The Scourge of Sexism
With the issue of gender equality fast becoming one of the central topics in Silicon Valley (and by extension, the tech and startups industries) at the moment, I can’t say I’m anything but pleased. The problem of gender discrimination and the glass ceiling is long overdue for a solution. While I harbor no fantasies that such a solution will be found overnight, I am nonetheless pleased to see that there is a major effort being made to reform these shortcomings in the tech industry.
As a male, I can confidently say that gender discrimination hits very close to home for me; my parents both practice civil rights litigation, with a focus in employment discrimination and sexual harassment. I grew up seeing cases of blatant discrimination (and unfortunately it makes me angry to say I still do), where the the ugly beasts of intolerance and sexism were clearly visible. The latter, in particular, surprises me again and again because we are taught to believe that we’re moving forward in eradicating sexism—but not fast enough in my opinion. We still have a lot of work to do.
While the tech industry is starting to really spotlight and root out sexism within its ranks (as well it should), other industries are lagging too far behind in my opinion. The music industry, for example, is still too hampered by outright sexism for my taste, even after movements like third-wave feminism and Riot grrrl punk began to shatter the mold. It’s not a foregone conclusion by any means, and there are many within the music trenches who are trying very hard to change it for the better—to level the playing field so that gender becomes irrelevant—so that talent is acknowledged and validated by its inherent existence, regardless of the artist’s gender.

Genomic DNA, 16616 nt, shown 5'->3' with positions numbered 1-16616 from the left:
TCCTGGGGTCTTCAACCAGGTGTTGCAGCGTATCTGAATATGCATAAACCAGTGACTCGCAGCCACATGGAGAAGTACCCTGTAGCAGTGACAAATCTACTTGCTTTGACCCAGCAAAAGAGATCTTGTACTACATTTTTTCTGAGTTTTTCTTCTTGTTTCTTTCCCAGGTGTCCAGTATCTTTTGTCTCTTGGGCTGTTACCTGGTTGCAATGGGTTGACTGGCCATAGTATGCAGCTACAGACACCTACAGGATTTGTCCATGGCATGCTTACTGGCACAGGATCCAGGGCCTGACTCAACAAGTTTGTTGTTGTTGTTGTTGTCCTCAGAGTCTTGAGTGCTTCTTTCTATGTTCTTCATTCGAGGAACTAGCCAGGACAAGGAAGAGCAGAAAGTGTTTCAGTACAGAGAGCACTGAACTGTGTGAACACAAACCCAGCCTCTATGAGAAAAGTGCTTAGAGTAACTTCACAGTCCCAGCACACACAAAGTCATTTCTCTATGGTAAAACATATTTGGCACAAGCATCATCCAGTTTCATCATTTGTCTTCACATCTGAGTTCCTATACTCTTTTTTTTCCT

But let me provide two examples of what can be changed, and how people can step in to make the music arena more tolerant and progressive. Neither example makes me happy to share (less happy to have experienced), but perhaps that underscores their importance.
The Sleazy Promoter
The first example happened a couple of years ago, in the spring of 2013, and goes like this: I am good friends with a band whose members included a female element (the singer and drummer). The group was set to work with a promoter to book shows in their home state (which, though eliminated by name, I can say is quite a big market for independent music). The promoter made inappropriate and unwelcome advances towards the female band member(s) and the group cut ties, not wanting to work professionally with someone of such poor character quality. The promoter then retaliated by threatening to call every promoter within the state, seeking to destroy the group’s reputation, thus effectively cutting out their feet from under them. (In this particular state, I can say with confidence that there are at least seven major cities and/or scenes that they most likely split their time between).